Hathaway Hall was a large home located on a hill overlooking the Ohio River. The property on which the hall was constructed was acquired by the Reverend Henry Hathaway in 1833. Soon thereafter (c. 1838) he began work building the home. The original style of the home has been lost to history. However, it is known that the building exhibited a central hall plan. Each of the large rooms in the building sported a fireplace for heating purposes. A large cherry stairwell linked the two floors.
The original owner of the hall, Reverend Henry Hathaway was a known abolitionist. Many believed his house was a station on the Underground Railroad. They point to the large underground tunnel that once linked the basement of the hall to the banks of the Ohio River.
Many have surmised that this tunnel was used as an escape route by runaway slaves. Other historians argue that these tunnels were common in many other large Northern Kentucky antebellum homes. The tunnels were constructed to haul supplies from the river into the homes. Despite the debate, many newspaper articles have appeared over the years linking the hall to the Underground Railroad.
In 1877, the Protestant Residents of West Covington began using a shed on the Hathaway property for worship services. The Union Church (later Union Methodist Episcopal) Church emerged from these meetings.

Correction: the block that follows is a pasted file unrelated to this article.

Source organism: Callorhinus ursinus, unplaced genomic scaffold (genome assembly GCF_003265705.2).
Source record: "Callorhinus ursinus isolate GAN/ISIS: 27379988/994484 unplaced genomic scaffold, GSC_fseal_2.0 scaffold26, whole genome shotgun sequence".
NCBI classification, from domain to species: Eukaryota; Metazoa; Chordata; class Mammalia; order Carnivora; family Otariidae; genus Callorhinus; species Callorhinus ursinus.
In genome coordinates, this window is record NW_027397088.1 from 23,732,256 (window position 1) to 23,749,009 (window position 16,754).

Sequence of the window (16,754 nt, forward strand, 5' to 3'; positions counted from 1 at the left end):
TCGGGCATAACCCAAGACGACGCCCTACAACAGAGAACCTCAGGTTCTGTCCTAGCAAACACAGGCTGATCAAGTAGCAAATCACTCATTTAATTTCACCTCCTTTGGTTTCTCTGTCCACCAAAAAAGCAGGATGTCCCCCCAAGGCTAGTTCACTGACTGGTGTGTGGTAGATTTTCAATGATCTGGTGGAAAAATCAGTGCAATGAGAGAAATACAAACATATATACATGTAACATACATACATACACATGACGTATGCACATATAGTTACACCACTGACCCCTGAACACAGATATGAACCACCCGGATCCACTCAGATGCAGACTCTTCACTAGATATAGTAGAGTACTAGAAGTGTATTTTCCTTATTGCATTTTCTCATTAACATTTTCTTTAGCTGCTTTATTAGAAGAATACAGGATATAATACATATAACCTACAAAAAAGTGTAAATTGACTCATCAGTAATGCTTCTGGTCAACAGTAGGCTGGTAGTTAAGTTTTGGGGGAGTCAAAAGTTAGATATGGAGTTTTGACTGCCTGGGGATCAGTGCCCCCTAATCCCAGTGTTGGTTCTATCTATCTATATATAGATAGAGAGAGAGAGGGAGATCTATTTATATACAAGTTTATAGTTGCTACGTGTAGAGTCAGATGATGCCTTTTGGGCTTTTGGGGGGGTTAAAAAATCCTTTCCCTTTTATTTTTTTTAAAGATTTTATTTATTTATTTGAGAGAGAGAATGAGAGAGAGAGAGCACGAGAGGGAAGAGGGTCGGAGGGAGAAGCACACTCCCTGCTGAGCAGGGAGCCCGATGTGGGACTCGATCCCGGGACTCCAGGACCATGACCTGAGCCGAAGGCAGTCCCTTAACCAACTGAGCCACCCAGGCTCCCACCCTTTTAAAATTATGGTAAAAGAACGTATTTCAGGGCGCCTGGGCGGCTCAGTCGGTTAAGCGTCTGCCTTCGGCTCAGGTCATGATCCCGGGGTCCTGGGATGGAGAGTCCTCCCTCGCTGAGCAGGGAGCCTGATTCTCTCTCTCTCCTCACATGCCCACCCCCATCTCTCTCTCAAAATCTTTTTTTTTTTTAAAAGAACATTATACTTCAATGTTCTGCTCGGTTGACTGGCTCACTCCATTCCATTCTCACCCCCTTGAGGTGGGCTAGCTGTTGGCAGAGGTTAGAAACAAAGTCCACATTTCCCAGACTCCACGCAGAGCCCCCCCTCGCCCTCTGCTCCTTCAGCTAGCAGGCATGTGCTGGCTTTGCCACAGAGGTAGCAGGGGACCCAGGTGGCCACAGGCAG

The Hathaway family lived in the hall for several generations. In 1952, Joe Spratt, a manual arts teacher at Ludlow High School, purchased Hathaway Hall. The building was in a dilapidated condition by then. Several windows had been boarded up and others had been punched through the century old walls. The interior of the structured had suffered extensive damage due to neglect. Pratt slowly began restoring the structure. However, in 1969, Spratt was approached by the Arnold Ingram Real Estate Company to sell. Spratt agreed to the offer. The Ingram Company demolished Hathaway Hall and built a large, multi-storied apartment complex for senior citizens on the site. The complex was named Hathaway Senior Citizens Apartments. The street that was constructed to provide access to the apartments was named Hathaway Court.
Kentucky Post Times-Star, March 12, 1969; Cincinnati Enquirer, November 12, 1961, p. 4f.